Steven, they are simply not cheaper. I have been a member for a long time, and on 2 occasions (in the 2 day range you are speaking of) recently was unable to get a car and had to go to the usual rent a car suspects and was shocked that they were not only cheaper, they were much much cheaper.

    I think people are taking this ad campaign a bit too seriously as “mocking pedestrians” I agree it’s stupid, but I think people taking this personally as an admonishment they are moving too slowly have kinda lost it.

  • That’s not been my experience — maybe because I usually rent on weekends? I also read an article about how car rental places are reducing their inventories, thus reducing the supply and jacking up the prices.

  • bc

    Here is a very, very quick search, spending no time. exact sime 2 day period, the higher rate is Zipcar

    Rental Rate $ 119.98
    1 day @ $ 59.99 $ 59.99
    1 day @ $ 59.99 $ 59.99
    Sub Total $ 119.98
    Taxes and Fees
    STATE TAX $ 23.84
    Free Mileage unlimited
    Total Charges $ 147.52

    Your Reservation:
    Thursday, Aug 6th, 4:30pm to Saturday, Aug 8th, 4:30pm
    (two days)

    580 Flatbush Av
    (Car Park Systems)

    Estimated Cost: $229.20
    Rate: $11 – 13/hr $77 – 115/day

  • This is not exactly a fair comparison: the Zipcar rate includes gas and some form of insurance.

  • bc

    as well as not including a membership fee and sizable late fee (most places have grace periods, I understand why Zip doesn’t, however…) I am fairly certain I can find much cheaper, and that most will be cheaper. Look, I am not arguing that they aren’t useful and convenient in certain situations and fill a niche, as I said, I am still a member, but people repeat the mantra that they are cheaper and it simply isn’t the case.

  • AlexB

    You are all so serious. It’s an ad-ver-tise-ment. I am a zipcar member. I use it twice a year to move furniture or take trips to places where there is no cheaper option. I was not swayed by a sign saying I was only going 4 mph. It’s a gim-mick for at-ten-tion. Get over it.

  • You people are all barking up the wrong tree. You should know that Personal Rapid Transit is the answer, not car sharing.

    Only kidding.


  • To even out the cost comparison given before, to rental car be sure to add a tank or 2 of gas at $40 per fill up and, if you didn’t own a car and had to buy supplemental insurance, another $15-20 per day = $70 for a total of $210 min. And to Zipcar add $7 for the monthly portion of the $75/year membership fee. Both companies have late charges, although Zipcar’s is much more substantial. If you’re lucky the Zipcar is just down the block from where you live where as the rental car place is probably a 5-10 blocks or a subway ride away + an hour or so to filling out the paperwork and declining all the add-ons they try to sell! By the time you factor this in they’re really remarkably close.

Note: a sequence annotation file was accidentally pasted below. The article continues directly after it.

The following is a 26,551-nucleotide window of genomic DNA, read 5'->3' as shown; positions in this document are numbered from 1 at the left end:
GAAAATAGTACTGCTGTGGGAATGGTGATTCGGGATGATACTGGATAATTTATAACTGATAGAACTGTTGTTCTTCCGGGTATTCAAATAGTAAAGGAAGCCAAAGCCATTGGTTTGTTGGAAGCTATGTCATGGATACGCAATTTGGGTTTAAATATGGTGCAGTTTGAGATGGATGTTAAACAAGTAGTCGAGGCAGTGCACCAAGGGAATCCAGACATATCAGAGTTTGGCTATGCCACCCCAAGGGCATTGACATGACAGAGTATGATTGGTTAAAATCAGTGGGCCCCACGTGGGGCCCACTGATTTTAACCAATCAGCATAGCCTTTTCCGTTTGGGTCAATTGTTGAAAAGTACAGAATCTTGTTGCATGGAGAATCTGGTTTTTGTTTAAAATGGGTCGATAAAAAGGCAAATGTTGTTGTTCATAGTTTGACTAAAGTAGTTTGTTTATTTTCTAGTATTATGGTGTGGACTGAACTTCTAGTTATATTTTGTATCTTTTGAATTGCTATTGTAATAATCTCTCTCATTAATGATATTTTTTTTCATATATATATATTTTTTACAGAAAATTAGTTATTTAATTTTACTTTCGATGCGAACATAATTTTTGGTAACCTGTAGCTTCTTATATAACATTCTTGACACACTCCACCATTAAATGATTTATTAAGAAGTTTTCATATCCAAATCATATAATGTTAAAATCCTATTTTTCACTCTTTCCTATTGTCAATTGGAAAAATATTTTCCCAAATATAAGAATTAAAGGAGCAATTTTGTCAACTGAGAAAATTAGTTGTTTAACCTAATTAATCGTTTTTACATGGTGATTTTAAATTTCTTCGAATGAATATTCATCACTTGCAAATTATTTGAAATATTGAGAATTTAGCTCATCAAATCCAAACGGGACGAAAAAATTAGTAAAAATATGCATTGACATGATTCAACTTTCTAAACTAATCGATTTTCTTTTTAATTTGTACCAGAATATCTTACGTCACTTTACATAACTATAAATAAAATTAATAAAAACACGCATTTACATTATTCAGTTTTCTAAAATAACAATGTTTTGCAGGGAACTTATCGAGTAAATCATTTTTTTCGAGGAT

I agree with other comments, this was a cheeky premise for a promotional and I think misses the mark from Zipcar’s best efforts, but it’s not like they’re suddenly the Devil incarnate. In Manhattan, if you don’t like Zipcar, you can choose from Connect by Hertz or the little guy, Mint Carsharing. (In case you’re wondering, no I don’t work for any carsharing company!)

  • bc

    I agree we’re all being way too serious, and maybe I’m just blabbing a bit too much because I’ve been a Zipcar member for a long time and have recently realized that they aren’t actually cheaper, but Dave, 2 things. First of all, I was only responding to the assertion that they were cheaper. Even if you are right, they are at best competitive. You are correct, they are far more convenient, which is why I still use them. However, you’re pricing is still off, in that rental car insurance is generally covered by credit card companies, not the case with Zipcar as they are not a rental agency, and their insurance that comes standard is a 500 dollar deductible, and not all companies have late fees. Perhaps in the contract and they could charge you, but I’ve yet to encounter one that doesn’t give a grace period. Zipcar has absolutely zero wiggle room, as well they shouldn’t since someone is most likely waiting for the car.

  • Jen

    Yeah everybody, lighten up. Who cares about double talk from a greenwashing company that encourages people to drive more often – and faster – through your pedestrian-dense city. It’s only advertising, which everyone knows has no effect on human behavior. Move on. Get a life. Get over it.

    Now if you’ll excuse me, it looks like a beautiful day to burn some rubber.